Dr. Payton Foust of Lexington Family Practice Otarre Pointe will be the featured speaker at Lexington Medical Center’s monthly physician lecture on Monday, July 27. The topic will be how high blood pressure affects your health. Dr. Foust was a guest on WLTX recently to preview his lecture and offer important information about keeping your blood pressure under control.
Lexington Medical Center is pleased to present its July physician lecture, “Under Pressure: How Blood Pressure Affects Your Health,” on Monday, July 27, 2015 at 6:00 p.m. inside the Lexington Medical Park 1 Auditorium on the hospital campus. Dr. Payton Foust of Lexington Family Practice Otarre Pointe, a Lexington Medical Center physician practice, will give the lecture. The event is free and open to the public. Light refreshments will be served. It’s part of the hospital’s monthly physician lecture series on health topics that are important to our community.Blood pressure is a significant health problem. In the United States, one out of every 3 adults has high blood pressure. Sometimes, people are unaware that they have it. High blood pressure can increase your risk for heart attack and stroke. Over time, uncontrolled high blood pressure can be fatal.
“Though medical treatment for hypertension is important and will ultimately be overseen by a health care professional, patients have a tremendous ability to lower their blood pressure through lifestyle modification,” Dr. Foust said. “Patients should work to maintain a healthy blood pressure and healthy lifestyle.”
A magna cum laude graduate of the University of South Carolina Honors College in Columbia, Dr. Foust earned his medical degree from the Medical University of South Carolina in Charleston. He then completed his family medicine residency at Self Regional Healthcare in Greenwood, S.C.
Dr. Foust is board certified by the American Board of Family Medicine and has additional certifications in advanced life support for general, cardiac, obstetric and pediatric patients. He is also certified in critical care support. He is a member of the American Academy of Family Physicians and the American Medical Association.
The Lexington Medical Park 1 Auditorium is at 2728 Sunset Boulevard in West Columbia on the hospital campus.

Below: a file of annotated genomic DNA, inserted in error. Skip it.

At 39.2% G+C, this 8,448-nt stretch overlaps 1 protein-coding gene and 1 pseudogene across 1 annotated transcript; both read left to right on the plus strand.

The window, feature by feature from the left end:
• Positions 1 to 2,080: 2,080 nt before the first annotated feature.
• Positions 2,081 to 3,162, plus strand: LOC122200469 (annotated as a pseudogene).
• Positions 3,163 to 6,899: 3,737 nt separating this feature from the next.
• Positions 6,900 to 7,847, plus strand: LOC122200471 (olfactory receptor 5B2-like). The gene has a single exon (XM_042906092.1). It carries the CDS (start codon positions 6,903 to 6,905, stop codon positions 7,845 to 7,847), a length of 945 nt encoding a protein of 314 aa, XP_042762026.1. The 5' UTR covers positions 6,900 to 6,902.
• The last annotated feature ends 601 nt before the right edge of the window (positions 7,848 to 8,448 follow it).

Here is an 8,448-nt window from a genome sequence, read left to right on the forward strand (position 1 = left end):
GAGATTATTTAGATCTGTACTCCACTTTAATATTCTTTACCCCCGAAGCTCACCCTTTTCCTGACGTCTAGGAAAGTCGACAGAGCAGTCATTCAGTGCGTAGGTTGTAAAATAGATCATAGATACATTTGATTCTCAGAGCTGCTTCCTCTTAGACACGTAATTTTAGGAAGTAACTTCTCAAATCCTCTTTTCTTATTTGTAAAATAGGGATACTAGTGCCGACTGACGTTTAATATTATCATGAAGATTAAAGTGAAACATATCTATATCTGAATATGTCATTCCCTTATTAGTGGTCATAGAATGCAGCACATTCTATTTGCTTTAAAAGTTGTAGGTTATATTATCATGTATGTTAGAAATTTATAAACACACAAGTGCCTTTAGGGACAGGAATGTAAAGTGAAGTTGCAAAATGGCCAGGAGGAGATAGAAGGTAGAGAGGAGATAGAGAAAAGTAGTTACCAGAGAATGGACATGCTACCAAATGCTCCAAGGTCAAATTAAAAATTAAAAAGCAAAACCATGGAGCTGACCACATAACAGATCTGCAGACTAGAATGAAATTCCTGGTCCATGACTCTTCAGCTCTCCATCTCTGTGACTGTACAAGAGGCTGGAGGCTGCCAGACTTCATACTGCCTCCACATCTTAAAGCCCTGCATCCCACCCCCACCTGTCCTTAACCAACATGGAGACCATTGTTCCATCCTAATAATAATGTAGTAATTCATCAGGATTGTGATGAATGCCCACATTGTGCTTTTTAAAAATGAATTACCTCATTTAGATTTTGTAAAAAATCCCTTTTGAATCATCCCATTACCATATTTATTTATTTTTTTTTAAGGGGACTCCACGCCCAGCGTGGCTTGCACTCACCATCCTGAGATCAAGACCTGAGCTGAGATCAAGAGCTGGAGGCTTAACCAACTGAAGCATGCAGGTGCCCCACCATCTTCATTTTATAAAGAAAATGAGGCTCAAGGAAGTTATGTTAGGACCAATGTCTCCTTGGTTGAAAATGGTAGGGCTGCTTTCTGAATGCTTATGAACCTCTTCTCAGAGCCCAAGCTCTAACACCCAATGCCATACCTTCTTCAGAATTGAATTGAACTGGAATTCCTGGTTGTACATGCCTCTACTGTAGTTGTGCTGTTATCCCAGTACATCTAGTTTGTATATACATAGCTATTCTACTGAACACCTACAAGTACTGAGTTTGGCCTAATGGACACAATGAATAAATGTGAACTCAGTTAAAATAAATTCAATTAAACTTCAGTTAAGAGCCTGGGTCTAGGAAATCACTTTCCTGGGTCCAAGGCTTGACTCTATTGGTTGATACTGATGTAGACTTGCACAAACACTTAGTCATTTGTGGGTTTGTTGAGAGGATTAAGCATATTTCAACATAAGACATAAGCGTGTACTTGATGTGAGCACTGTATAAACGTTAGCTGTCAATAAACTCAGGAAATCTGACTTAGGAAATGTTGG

Lexington Medical Center offers a monthly physician lecture series on a variety of pertinent health topics. For more information on upcoming lectures, visit LexMed.com.
For the fifth time, Lexington Medical Center has received a “Gold Plus” Quality Achievement award for stroke care from the American Heart Association and American Stroke Association’s Get With The Guidelines®-Stroke program. The “Gold Plus” award is the highest honor bestowed to hospitals for stroke care and recognizes commitment and success in implementing excellent care for stroke patients.
“Lexington Medical Center is proud to receive this award as it demonstrates our commitment to being one of the top hospitals in the country for providing effective, evidence-based stroke care,” said Vicky Hicks, RN, BSN, CPHQ, outcomes coordinator at Lexington Medical Center.
The honor goes to hospitals with excellent adherence to stroke quality indicators and measures for two or more consecutive years, including timely treatment, aggressive use of proven medications, therapy, cholesterol reducing drugs and smoking cessation, all aimed at reducing death and disability, and improving the lives of stroke patients.
According to the American Heart Association and American Stroke Association, stroke is one of the leading causes of death and serious, long-term disability in the United States. On average, someone suffers a stroke every 40 seconds; someone dies of a stroke every four minutes; and 795,000 people suffer a new or recurrent stroke each year.
A stroke occurs when a clot blocks a blood vessel carrying oxygen and nutrients to the brain or bursts. When that happens, part of the brain cannot get the blood and oxygen it needs and begins to die. Warning signs include weakness on one side of the body, slurred speech, facial drooping, confusion and the inability to talk. Risk factors for stroke are untreated high blood pressure, diabetes, smoking and high cholesterol. Stroke is an emergency. Call 911 at the first sign of stroke. Modifying your lifestyle can help prevent stroke.
“Recent studies show that patients treated in hospitals participating in the American Heart Association’s Get With The Guidelines®-Stroke program receive a higher quality of care and may experience better outcomes,” said Lee H. Schwamm, M.D., chair of the Get With The Guidelines® National Steering Committee and director of the TeleStroke and Acute Stroke Services at Massachusetts General Hospital in Boston. “Lexington Medical Center’s team is to be commended for their commitment to improving the care of their patients.”
Lexington Medical Center also has certification from Det Norske Veritas Healthcare, Inc. as a Primary Stroke Center in the Midlands. The Certification Program for Primary Stroke Centers recognizes organizations that follow the best practices for stroke care. Achieving Primary Stroke Center Certification indicates the hospital’s dedication to cultivating better outcomes for patients.
May is Stroke Month. Think FAST to remember the warning signs of stroke.
Face – Look for an uneven smile.
Arm – Check if one arm is weak.
Speech – Has speech become difficult?
Time – Call 9-1-1 immediately.